Learning the Rules of the RoadJuly 2nd, 2010 by Li Evans
We’ve covered some pretty basic concepts that companies and marketers need to consider when they are starting to build a community in social media and I’d like to round out this weeks topic with the importance of Learning the Rules of the Road. Communities have them for a reason, and if you don’t pay attention to them, you can really find yourself either in a heap of trouble with community members or out in the cold and having no friends or allies to build a community with.
Read the Written Rules
When a community posts its rules for everyone to see and read, they mean it. You may get lucky if your break one of their written rules once by exclaiming “you didn’t know there were rules”, but if it’s a rule that was put in place because it angers community members and they know you are a marketer, claiming that you “didn’t know” might not be something that saves you.
Over the years admins of communities have been hammered by spammers, and abused by marketers. For these reasons, a lot of times, this is why the rules are posted. You might not be allowed to drop a link, you might not be allowed to be promotional, you might not be allowed to use your company’s logo as an icon, you won’t know unless you read the rules first. The rules can be your friend, they can help guide you through the ins and outs of the community as well as give you subtle queues and hints into the reasons why the rules are there in the first place. The last thing you want is for your actions to be a reason another rule is written, so read them and use them wisely.
Learn the Unwritten Rules
The unwritten rules, or norms, are a bit trickier to navigate in the beginning. These rules aren’t written anywhere and the only way you really get to know them is to first, observe and then engage. The first layer of norms you’ll be able to see when you watch how the community interacts. Perhaps the community is a bit relaxed and a small bit of vulgarity is acceptable, or it can be a completely professional and conservative community where if you use any remotely vulgar language in your engagement, you’ll find yourself shunned. That takes observation to figure out.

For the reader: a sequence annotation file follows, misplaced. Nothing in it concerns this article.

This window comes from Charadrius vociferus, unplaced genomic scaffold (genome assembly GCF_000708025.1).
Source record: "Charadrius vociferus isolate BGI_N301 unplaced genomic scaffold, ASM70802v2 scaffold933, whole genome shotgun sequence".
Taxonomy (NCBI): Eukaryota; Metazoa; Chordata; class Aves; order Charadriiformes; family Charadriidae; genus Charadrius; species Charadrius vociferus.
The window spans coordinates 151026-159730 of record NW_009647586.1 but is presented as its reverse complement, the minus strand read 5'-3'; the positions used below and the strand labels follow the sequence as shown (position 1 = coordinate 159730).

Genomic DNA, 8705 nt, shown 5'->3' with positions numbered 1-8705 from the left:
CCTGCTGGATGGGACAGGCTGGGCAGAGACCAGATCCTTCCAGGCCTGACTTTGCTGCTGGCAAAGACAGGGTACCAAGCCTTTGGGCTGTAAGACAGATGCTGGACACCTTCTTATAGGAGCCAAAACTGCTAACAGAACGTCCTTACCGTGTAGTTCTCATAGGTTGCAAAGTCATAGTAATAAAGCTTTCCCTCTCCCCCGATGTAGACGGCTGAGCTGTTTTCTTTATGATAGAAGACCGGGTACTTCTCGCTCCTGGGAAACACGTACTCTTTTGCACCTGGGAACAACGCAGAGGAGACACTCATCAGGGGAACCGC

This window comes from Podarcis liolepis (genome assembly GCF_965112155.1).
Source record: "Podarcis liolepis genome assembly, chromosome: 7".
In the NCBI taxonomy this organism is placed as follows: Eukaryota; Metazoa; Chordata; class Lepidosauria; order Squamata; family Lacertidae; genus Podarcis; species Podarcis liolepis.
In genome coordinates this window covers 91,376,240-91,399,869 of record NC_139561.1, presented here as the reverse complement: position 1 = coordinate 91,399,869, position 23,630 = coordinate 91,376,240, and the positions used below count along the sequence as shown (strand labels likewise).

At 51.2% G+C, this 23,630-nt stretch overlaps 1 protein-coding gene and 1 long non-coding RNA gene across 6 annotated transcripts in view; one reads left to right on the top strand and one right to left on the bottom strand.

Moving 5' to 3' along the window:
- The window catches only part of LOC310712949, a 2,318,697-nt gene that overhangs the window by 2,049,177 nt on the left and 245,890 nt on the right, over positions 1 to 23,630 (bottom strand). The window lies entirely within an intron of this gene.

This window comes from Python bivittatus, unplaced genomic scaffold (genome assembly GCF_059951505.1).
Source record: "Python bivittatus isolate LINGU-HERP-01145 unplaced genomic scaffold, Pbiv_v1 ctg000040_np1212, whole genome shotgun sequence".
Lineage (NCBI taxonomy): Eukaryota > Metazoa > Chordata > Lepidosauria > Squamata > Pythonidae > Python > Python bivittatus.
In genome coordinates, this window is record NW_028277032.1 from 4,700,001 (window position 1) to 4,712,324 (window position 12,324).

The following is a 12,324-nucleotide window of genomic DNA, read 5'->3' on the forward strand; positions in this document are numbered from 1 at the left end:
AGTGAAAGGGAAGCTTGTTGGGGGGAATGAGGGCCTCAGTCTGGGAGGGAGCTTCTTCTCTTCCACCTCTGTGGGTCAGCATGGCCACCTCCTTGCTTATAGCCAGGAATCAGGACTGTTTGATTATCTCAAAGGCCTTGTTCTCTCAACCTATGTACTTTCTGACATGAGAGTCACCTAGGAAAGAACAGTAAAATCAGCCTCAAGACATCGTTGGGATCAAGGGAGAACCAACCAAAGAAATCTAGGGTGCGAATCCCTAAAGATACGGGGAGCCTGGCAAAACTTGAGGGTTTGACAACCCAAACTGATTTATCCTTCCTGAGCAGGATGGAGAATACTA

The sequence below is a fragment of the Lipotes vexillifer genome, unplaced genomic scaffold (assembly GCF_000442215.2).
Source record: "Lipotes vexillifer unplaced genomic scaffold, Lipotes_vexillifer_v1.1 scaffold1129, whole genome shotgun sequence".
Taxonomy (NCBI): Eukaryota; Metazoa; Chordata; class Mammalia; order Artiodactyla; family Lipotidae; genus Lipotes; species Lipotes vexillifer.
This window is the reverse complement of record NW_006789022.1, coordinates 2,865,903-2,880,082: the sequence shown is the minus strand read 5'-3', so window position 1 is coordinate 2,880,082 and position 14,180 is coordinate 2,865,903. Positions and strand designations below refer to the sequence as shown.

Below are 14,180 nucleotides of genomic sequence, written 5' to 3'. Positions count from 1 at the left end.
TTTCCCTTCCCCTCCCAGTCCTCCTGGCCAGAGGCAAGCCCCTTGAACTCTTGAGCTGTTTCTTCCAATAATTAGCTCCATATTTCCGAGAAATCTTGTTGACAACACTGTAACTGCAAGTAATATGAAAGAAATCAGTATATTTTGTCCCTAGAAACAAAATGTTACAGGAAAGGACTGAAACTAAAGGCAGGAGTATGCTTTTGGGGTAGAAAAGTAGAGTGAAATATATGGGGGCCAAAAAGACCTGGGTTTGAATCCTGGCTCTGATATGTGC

The second layer of norms that you may encounter isn’t until you actually start engaging. The way you interact with people can have a whole other set of norms you won’t uncover until you start making friends in the community. Maybe there are back conversations going on behind what’s posted publicly. You won’t find that out just by lurking. Once you start building the relationships you’ll find that the members might converse off the site via IM, or email or the private message system the community offers. These unwritten norms can be tough to learn and slow going, but in the end are well worth learning to move your efforts forward.
When you learn the rules and use them as a guide, whether they are posted for all to see or you have to figure them out, you’ll be much better off than if you just jumped into the community with both barrels blazing and pissing community members off because you didn’t take the time to respect them or their community rules.
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